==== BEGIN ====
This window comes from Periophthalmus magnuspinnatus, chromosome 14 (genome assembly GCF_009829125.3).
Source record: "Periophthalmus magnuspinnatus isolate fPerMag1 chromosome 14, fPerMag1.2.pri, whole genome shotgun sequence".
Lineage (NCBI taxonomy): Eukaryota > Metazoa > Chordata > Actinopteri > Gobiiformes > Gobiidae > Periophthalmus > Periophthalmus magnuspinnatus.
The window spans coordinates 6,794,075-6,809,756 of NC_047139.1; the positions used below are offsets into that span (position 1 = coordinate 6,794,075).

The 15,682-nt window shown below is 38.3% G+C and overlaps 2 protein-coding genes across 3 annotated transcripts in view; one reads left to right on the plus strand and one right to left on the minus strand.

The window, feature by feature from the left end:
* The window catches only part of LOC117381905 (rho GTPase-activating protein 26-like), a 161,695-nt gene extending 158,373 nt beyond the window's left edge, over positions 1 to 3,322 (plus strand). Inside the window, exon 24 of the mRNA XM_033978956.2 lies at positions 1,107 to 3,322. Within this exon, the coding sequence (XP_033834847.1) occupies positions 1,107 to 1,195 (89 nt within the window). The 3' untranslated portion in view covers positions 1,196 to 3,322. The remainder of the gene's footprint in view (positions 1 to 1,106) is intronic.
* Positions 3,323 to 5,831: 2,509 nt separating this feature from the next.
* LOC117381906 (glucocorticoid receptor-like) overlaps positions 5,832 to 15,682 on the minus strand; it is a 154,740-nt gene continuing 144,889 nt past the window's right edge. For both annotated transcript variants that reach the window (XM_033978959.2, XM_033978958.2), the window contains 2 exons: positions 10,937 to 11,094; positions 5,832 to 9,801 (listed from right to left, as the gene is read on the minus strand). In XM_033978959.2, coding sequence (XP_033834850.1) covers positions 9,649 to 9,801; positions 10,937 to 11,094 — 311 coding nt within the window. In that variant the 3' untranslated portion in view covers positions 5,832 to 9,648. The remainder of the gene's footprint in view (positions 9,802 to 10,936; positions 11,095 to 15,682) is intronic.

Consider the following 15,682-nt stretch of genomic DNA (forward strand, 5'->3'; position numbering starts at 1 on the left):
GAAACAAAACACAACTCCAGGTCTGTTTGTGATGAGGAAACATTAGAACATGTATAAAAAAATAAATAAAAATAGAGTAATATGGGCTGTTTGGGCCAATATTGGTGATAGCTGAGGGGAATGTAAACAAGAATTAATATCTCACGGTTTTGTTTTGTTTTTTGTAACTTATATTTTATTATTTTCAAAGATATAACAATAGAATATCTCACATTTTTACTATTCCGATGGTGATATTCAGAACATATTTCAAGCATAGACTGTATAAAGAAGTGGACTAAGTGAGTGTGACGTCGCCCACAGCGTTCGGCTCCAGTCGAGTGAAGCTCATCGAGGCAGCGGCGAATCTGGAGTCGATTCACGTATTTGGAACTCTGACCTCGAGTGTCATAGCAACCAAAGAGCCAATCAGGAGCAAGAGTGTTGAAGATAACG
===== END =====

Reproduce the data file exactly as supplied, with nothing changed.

This window comes from Periophthalmus magnuspinnatus, chromosome 14 (genome assembly GCF_009829125.3).
Source record: "Periophthalmus magnuspinnatus isolate fPerMag1 chromosome 14, fPerMag1.2.pri, whole genome shotgun sequence".
Lineage (NCBI taxonomy): Eukaryota > Metazoa > Chordata > Actinopteri > Gobiiformes > Gobiidae > Periophthalmus > Periophthalmus magnuspinnatus.
The window spans coordinates 6,794,075-6,809,756 of NC_047139.1; the positions used below are offsets into that span (position 1 = coordinate 6,794,075).

The 15,682-nt window shown below is 38.3% G+C and overlaps 2 protein-coding genes across 3 annotated transcripts in view; one reads left to right on the plus strand and one right to left on the minus strand.

The window, feature by feature from the left end:
* The window catches only part of LOC117381905 (rho GTPase-activating protein 26-like), a 161,695-nt gene extending 158,373 nt beyond the window's left edge, over positions 1 to 3,322 (plus strand). Inside the window, exon 24 of the mRNA XM_033978956.2 lies at positions 1,107 to 3,322. Within this exon, the coding sequence (XP_033834847.1) occupies positions 1,107 to 1,195 (89 nt within the window). The 3' untranslated portion in view covers positions 1,196 to 3,322. The remainder of the gene's footprint in view (positions 1 to 1,106) is intronic.
* Positions 3,323 to 5,831: 2,509 nt separating this feature from the next.
* LOC117381906 (glucocorticoid receptor-like) overlaps positions 5,832 to 15,682 on the minus strand; it is a 154,740-nt gene continuing 144,889 nt past the window's right edge. For both annotated transcript variants that reach the window (XM_033978959.2, XM_033978958.2), the window contains 2 exons: positions 10,937 to 11,094; positions 5,832 to 9,801 (listed from right to left, as the gene is read on the minus strand). In XM_033978959.2, coding sequence (XP_033834850.1) covers positions 9,649 to 9,801; positions 10,937 to 11,094 — 311 coding nt within the window. In that variant the 3' untranslated portion in view covers positions 5,832 to 9,648. The remainder of the gene's footprint in view (positions 9,802 to 10,936; positions 11,095 to 15,682) is intronic.

Consider the following 15,682-nt stretch of genomic DNA (forward strand, 5'->3'; position numbering starts at 1 on the left):
GAAACAAAACACAACTCCAGGTCTGTTTGTGATGAGGAAACATTAGAACATGTATAAAAAAATAAATAAAAATAGAGTAATATGGGCTGTTTGGGCCAATATTGGTGATAGCTGAGGGGAATGTAAACAAGAATTAATATCTCACGGTTTTGTTTTGTTTTTTGTAACTTATATTTTATTATTTTCAAAGATATAACAATAGAATATCTCACATTTTTACTATTCCGATGGTGATATTCAGAACATATTTCAAGCATAGACTGTATAAAGAAGTGGACTAAGTGAGTGTGACGTCGCCCACAGCGTTCGGCTCCAGTCGAGTGAAGCTCATCGAGGCAGCGGCGAATCTGGAGTCGATTCACGTATTTGGAACTCTGACCTCGAGTGTCATAGCAACCAAAGAGCCAATCAGGAGCAAGAGTGTTGAAGATAACG